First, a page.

Review: Unmechanical: Extended (PS4)

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Title: Unmechanical: Extended
Format: PlayStation Network Download (1.5 GB)
Release Date: February 10, 2015
Publisher: Grip Digital S.R.O.
Developer: Grip Digital S.R.O. / Teotl Studios / Talawa Games
Original MSRP: $9.99
ESRB Rating: E
PEGI: 7
Unmechanical: Extended is also available on PlayStation 3 and Xbox One.
The PlayStation 4 download version was used for this review.
A copy of this game was provided by the publisher for review purposes.
PS Nation Review Policy

In Unmechanical Extended you control a being that looks like a cross between an 80s version of a robot and something from Tim Burton’s mind. Your goal is to fly through the levels solving puzzles with the use of your tractor beam. It is an easy looking game that is deceptively hard and frustrating.

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Gameplay:
Unmechanical Extended is a souped up version of the original game. Besides the original there is an additional episode included. While the game is very short it definitely has the potential to be a leader in broken controllers per hour played. There are only three real options when you are controlling your creature: moving with the joystick, pushing triangle to get a basic hint, and every other button activates your tractor beam – you have to hold down the button to keep your tractor beam engaged though.

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Other than that you fly around each level and encounter puzzles that need to be solved. Most of these puzzles can be solved using your tractor beam by either moving objects or activating levers. The help button is helpful in the sense that it aids you in understanding the endpoint of a puzzle, but doesn’t really help with how to solve the puzzle. I would spend a lot of time trying to figure out what on the surface was a very simple puzzle. I ended up backtracking a lot either because I missed something the first time or the puzzle required me to and I’m still not sure which one is more correct.

… It can be quite frustrating …
Both episodes play the same and are worth playing, but make sure to play a new game first then go to the extended option. When I first started it I missed that and started on the extended option first thinking it was the original game plus the extra content.

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The puzzles in Unmechanical Extended range from having to play a Simon Says time game, to placing boulders on triggers, to bouncing lasers off of mirrors. Again while some of these puzzles are straightforward some of them take awhile to figure out all the steps you need to do in order to complete them. It can be quite frustrating when you see what is supposed to happen but can’t figure out how to make it happen, similar to a sliding puzzle. When you do solve a tough puzzle you do feel a great sense of accomplishment though.

… a million beautiful things going on in it …
Visuals:
Having to go back through levels or staring at the screen trying to figure out a puzzle allowed me to truly appreciate all the time and effort that went into the backgrounds and ambience of the game. The world is very much alive and it was a delight seeing all the things moving around in the background.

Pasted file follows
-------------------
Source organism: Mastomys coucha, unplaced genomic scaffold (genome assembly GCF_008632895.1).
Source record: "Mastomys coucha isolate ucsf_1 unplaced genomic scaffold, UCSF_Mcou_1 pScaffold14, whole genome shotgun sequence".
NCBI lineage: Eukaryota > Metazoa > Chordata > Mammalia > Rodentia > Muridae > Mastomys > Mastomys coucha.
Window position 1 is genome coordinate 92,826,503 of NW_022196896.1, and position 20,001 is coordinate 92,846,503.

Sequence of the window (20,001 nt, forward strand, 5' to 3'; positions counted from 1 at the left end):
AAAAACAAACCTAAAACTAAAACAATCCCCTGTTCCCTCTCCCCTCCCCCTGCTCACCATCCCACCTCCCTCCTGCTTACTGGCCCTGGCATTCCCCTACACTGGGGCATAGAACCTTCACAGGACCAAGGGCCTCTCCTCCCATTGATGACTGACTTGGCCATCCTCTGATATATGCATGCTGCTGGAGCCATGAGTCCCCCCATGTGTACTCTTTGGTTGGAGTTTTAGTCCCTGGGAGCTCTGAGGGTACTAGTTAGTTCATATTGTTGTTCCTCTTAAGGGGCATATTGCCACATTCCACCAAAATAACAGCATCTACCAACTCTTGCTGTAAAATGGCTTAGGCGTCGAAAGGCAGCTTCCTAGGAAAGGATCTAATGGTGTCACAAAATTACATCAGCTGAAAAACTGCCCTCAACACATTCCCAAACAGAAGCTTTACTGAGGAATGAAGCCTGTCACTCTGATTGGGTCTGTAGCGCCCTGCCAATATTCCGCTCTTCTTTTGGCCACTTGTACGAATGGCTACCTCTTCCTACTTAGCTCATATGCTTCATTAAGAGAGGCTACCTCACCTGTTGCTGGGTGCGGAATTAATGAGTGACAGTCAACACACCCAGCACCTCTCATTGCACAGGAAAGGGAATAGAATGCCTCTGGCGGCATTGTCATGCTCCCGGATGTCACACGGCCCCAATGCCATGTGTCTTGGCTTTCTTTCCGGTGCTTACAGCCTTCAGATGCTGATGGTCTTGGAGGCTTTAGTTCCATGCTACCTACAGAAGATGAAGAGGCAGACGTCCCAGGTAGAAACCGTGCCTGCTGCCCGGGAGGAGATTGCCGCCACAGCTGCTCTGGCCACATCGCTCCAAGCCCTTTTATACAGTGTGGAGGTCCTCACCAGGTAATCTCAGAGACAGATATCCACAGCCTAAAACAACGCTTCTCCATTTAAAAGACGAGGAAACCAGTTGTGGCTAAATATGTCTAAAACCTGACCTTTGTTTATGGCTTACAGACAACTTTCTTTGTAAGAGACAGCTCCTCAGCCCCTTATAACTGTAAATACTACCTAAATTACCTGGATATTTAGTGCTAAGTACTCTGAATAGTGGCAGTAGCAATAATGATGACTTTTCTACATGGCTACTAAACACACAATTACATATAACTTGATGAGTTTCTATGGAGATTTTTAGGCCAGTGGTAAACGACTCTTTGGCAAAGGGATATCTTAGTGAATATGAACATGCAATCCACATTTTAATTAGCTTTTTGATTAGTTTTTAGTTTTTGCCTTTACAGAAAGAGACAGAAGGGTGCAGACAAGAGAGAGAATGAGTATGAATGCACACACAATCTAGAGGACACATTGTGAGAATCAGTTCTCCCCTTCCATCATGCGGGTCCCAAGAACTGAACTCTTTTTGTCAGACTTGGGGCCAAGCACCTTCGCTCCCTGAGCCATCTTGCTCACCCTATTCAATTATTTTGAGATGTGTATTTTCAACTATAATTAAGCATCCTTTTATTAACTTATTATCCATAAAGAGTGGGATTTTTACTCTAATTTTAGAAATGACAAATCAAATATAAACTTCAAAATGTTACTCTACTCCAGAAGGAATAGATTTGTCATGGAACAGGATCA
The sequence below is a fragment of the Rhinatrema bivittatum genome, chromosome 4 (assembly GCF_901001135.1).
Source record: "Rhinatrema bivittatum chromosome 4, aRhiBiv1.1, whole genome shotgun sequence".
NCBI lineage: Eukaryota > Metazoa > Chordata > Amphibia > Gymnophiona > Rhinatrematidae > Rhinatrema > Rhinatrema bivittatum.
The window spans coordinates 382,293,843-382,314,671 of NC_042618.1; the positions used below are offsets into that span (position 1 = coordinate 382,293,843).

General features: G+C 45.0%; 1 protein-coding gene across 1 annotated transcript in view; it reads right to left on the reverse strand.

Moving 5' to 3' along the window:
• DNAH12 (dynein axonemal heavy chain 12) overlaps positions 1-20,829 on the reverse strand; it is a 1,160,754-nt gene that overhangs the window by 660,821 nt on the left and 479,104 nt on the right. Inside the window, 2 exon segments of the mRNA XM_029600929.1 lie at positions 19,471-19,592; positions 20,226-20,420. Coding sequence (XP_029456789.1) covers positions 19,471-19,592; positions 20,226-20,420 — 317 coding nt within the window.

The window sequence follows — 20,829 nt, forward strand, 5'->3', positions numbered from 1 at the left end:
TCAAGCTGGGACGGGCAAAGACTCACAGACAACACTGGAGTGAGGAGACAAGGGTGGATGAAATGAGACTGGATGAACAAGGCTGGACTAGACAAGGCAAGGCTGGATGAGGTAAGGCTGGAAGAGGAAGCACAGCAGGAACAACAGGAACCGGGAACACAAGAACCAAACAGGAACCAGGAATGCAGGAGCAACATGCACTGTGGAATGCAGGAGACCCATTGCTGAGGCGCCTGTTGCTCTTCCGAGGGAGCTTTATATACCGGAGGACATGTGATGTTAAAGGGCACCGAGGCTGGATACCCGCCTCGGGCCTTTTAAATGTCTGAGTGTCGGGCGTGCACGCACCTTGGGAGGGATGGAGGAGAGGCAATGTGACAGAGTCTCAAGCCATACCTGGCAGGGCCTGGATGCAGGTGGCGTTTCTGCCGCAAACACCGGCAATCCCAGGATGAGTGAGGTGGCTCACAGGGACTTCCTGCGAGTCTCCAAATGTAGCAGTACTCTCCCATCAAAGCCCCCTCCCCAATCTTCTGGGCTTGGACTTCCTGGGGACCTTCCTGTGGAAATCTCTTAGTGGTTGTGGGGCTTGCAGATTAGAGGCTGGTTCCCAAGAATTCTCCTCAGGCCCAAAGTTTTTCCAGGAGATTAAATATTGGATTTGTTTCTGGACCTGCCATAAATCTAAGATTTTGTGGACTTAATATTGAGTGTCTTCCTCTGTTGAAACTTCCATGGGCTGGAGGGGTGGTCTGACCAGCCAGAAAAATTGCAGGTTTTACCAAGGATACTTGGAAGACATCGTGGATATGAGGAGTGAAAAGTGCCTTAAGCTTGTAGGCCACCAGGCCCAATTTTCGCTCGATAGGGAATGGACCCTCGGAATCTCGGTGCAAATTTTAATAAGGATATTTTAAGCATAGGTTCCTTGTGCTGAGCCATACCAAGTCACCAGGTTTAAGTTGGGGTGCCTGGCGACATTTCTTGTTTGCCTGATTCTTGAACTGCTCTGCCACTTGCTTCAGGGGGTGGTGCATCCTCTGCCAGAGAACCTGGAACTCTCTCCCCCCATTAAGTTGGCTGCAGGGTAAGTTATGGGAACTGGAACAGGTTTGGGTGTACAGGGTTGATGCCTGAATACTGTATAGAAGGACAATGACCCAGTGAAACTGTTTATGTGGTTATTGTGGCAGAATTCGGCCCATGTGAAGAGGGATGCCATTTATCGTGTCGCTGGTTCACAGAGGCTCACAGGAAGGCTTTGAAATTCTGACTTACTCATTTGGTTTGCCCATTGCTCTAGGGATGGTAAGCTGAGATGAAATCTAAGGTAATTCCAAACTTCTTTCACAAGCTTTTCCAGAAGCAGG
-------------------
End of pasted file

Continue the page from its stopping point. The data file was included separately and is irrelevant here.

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Unmechanical Extended is a beautiful game. This is a non-AAA game that you will want to show off to your friends. Each section of the game has a million beautiful things going on in it, so much so that doubling back over a section will reveal new something new to see. The shadow effects and lighting are among the best I have seen. This game doesn’t try to do too much which is why the visuals are so impressive, if that makes any sense.

Audio:
The audio of Unmechanical Extended is great. The ambient sounds in the game are among the best I have ever encountered. From objects banging into things to the hum of your tractor beam, this game delivers. I am also amazed at how some of the subtle sounds really drew me into the game.

… sometimes it is good to push yourself …
From the dripping sound of water to the echo from two objects clanging into each other, there is a rich sound world. More expansive games could really take a lesson from this one. I would highly recommend the use of headphones or your surround sound for this game if you normally don’t use them.

Online/Multiplayer:
This game is single-player only with no online component.

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Conclusion:
Unmechanical Extended is fun game to play but it can be highly frustrating. While most of the puzzles are easy to figure out, some may cause you to throw your controller in a fit of rage. To me the most frustrating part was when I was trying to solve a puzzle and couldn’t see the end result of what I was supposed to do and hitting the hint button just showed me end result which was very obvious. Even though Unmechanical Extended was difficult it is worth the purchase because sometimes it is good to push yourself and overcome a difficult task.

Score:
7.5

* All screenshots used in this review were taken directly from the game using the Share functionality on the PlayStation 4.

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